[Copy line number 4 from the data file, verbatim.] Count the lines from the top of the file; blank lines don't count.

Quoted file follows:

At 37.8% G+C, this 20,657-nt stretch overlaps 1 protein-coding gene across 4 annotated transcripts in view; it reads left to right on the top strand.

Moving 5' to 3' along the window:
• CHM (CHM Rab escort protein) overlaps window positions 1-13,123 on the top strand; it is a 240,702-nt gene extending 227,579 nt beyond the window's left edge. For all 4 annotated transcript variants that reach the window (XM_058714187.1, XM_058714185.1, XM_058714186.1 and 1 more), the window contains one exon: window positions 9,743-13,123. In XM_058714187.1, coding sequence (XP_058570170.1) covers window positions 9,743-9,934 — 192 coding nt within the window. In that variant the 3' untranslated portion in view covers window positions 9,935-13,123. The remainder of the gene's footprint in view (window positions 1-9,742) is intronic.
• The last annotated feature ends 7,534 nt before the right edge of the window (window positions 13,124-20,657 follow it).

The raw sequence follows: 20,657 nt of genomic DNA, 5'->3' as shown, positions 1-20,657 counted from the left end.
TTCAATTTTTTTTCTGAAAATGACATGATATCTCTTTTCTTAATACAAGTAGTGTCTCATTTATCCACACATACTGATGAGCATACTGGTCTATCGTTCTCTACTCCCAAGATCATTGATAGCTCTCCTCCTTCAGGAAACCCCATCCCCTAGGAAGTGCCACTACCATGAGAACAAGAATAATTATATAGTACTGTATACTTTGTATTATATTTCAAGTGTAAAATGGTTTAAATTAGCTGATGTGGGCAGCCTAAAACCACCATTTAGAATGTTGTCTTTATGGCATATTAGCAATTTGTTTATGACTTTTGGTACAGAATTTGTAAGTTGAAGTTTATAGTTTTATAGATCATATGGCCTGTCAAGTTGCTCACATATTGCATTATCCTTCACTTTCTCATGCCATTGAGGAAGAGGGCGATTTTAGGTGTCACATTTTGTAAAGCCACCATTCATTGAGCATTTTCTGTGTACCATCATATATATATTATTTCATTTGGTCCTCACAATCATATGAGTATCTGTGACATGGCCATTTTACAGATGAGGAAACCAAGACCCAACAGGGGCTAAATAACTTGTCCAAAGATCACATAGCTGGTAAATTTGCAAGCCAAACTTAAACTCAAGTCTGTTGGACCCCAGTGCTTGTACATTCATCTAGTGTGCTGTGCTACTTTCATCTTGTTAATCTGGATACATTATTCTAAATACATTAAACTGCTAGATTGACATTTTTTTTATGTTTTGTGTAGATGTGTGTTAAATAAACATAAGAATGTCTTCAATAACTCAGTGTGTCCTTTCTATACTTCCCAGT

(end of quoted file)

• The last annotated feature ends 7,534 nt before the right edge of the window (window positions 13,124-20,657 follow it).